"I think we should try something complicated. You're bored just standing at the barre all day, right?" Nina says, and the girls look at her with wild interest, taking the suggestion as praise. It is, they're very good, but they're also freshly full of yogourt so high in sugar that they might as well have been drinking pure corn syrup. Nina remembers seeing Beth flit backstage during performances, squeezing little beads of honey into her mouth before soaring back on stage. Then, afterwards, her anger, her shaking muscles and snapping reflexes. Nina always wondered where it came from, what it meant. Perhaps she was only tired. Exhausted, all the time. Why did it have to work the other way here, she wonders; why were these girls always so dreadfully alert?

"Get a partner," Nina says, and walks directly over to Lily.

Immediately the other girls latch onto one another, then start squabbling and negotiating over merit, manners and popularity. In about two minutes they've fallen into pairs, and Nina takes another moment to rearrange some of the partnerships; based on height differences, she says, but it's really because she can't stand letting the four little hellcats of the group get their way all the time. Lily is watching her with interest, saying nothing.

When everyone has been organized, Nina announces: "We're going to dance pas de deux as well as we can. Everyone has to take turns doing the boy's steps."

Someone draws a breath, already sounding nasal.

"I don't even want to hear 'ew'," Nina says sternly. "In my first big performance, I was dropped during a lift. A lot of things went into that, but I wasn't holding myself properly. We can't really do lifts. I just want you to see how much work your partner has to do. Maybe you look at him and think he's not working hard until he has to pick you up, but the ballet isn't just about you. Even if you're a principal dancer and you're on posters, you can't do the whole production yourself."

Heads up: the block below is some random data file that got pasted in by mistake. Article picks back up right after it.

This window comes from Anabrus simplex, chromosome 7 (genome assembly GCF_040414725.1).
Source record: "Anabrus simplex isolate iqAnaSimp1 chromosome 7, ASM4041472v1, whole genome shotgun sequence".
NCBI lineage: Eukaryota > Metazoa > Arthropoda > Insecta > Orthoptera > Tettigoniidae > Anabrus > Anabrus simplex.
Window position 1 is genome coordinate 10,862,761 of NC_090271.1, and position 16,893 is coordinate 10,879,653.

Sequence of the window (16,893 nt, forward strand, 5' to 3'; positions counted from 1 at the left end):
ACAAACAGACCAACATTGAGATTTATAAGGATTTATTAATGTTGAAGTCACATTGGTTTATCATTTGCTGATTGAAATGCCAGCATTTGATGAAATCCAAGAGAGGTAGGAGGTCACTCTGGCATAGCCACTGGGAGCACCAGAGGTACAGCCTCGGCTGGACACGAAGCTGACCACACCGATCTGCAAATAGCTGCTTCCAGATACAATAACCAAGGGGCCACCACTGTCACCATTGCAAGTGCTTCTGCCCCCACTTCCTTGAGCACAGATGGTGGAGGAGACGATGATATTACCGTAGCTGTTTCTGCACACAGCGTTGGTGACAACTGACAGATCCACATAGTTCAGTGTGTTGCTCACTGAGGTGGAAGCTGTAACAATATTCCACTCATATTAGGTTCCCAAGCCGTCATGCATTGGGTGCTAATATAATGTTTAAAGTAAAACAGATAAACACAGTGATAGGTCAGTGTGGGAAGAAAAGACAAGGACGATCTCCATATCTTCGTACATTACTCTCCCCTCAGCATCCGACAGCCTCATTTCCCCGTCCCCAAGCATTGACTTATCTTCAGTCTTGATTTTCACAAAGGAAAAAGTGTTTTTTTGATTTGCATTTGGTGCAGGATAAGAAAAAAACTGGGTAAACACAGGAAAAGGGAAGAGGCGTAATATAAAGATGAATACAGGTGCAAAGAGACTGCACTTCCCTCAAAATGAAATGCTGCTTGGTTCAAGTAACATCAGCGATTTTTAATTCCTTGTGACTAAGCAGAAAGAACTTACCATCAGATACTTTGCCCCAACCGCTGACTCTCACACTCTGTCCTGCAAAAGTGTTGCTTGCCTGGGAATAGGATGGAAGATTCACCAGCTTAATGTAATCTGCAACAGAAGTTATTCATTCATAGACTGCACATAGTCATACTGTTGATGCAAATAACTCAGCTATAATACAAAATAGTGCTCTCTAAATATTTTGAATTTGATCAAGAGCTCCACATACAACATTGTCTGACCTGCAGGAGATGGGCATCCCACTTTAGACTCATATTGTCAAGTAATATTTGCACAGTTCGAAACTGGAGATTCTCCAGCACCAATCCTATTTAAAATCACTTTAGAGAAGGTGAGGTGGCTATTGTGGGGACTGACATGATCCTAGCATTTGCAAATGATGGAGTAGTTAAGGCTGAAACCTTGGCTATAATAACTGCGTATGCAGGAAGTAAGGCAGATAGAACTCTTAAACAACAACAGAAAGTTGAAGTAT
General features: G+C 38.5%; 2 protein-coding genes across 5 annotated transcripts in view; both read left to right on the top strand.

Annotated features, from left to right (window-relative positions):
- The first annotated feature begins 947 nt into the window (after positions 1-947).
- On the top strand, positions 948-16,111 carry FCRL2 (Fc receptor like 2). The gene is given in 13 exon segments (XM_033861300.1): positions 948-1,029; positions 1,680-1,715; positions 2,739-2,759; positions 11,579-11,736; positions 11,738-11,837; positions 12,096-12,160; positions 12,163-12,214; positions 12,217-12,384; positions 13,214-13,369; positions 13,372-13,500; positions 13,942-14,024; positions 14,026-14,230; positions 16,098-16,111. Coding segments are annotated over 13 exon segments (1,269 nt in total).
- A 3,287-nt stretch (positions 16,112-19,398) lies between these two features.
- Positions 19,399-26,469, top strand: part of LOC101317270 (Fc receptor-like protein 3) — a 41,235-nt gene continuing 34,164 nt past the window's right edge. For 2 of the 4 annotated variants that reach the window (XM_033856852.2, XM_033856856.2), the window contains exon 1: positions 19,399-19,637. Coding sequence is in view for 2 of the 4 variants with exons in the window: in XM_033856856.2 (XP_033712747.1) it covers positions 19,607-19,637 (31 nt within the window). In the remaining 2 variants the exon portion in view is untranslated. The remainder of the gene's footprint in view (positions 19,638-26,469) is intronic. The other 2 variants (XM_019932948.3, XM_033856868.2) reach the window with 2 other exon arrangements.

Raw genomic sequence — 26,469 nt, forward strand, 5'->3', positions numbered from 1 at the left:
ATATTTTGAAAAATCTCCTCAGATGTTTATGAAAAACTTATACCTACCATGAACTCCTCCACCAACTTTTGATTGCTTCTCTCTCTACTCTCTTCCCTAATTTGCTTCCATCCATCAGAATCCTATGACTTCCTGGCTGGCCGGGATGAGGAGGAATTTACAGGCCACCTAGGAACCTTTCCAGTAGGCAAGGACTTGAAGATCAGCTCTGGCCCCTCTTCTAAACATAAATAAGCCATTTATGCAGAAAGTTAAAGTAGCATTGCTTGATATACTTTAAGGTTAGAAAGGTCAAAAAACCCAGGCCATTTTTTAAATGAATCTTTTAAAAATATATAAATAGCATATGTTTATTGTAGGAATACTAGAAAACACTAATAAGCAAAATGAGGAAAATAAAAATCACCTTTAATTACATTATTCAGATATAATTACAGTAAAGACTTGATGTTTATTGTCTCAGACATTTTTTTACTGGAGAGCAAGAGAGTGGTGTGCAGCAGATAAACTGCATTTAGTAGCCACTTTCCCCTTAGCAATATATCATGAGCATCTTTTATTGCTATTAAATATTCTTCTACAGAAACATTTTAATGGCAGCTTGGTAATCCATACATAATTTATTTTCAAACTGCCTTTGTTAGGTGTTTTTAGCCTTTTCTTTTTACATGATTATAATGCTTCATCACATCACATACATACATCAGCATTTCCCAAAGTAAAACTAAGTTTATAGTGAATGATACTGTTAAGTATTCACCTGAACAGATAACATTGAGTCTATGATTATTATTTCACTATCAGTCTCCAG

Her mouth goes sticky on the last few words. Some of the girls are going to roll their eyes and think she is preaching, but some might listen, so she continues: "We'll start with the ballerina being guided in a pirouette, like this."

And she starts to demonstrate without speaking to Lily at all; blooms suddenly en pointe and puts out her hand, which Lily takes smoothly and dutifully, walking in a circle to lead her through a slow revolution. Halfway around, her hand goes to Nina's hip, a steadying gesture; and Nina steps away on a reflex, Lily follows, their arms arc and their hands battle like birds. Finally Nina manages to make herself stop. Lily accepts some of her weight warily, looking pleased, and they balance each other for a moment, motionless. Easing back onto her heels, Nina does not look around at anyone in the room, only says: "Okay, try it."

She is expecting grumbling and tight muscles. To her surprise, the girls instantly obey. She watches their first clumsy attempts to lead each other, corrects some girls trying too hard to be stereotypically masculine, then stands numb and lets them practice. They include the improvised flight and it looks good. It looks like something out of Swan Lake. Lily is right behind her. Nina can't see her, but she is there. She's coming closer.

"So." There's a pause that Nina is supposed to bridge with a response but she really doesn't have the energy. "This a really good idea. You could even warn me or something next time."

"No," Nina replies, and her voice is a high, floating sound disconnected from her vocal chords. She knows that her eyes are too wide and she is shifting her focus to often. Somehow her muscles lock and vibrate simultaneously. "You do your best dancing when you're not sure what's coming next. It's really beautiful. Rehearsing takes it down a bit. Did you study freestyle in Chicago?"

Lily comes up next to her, hooks her wrist into the curve of Nina's elbow. "Actually, yeah."

"That's cool," Nina whispers.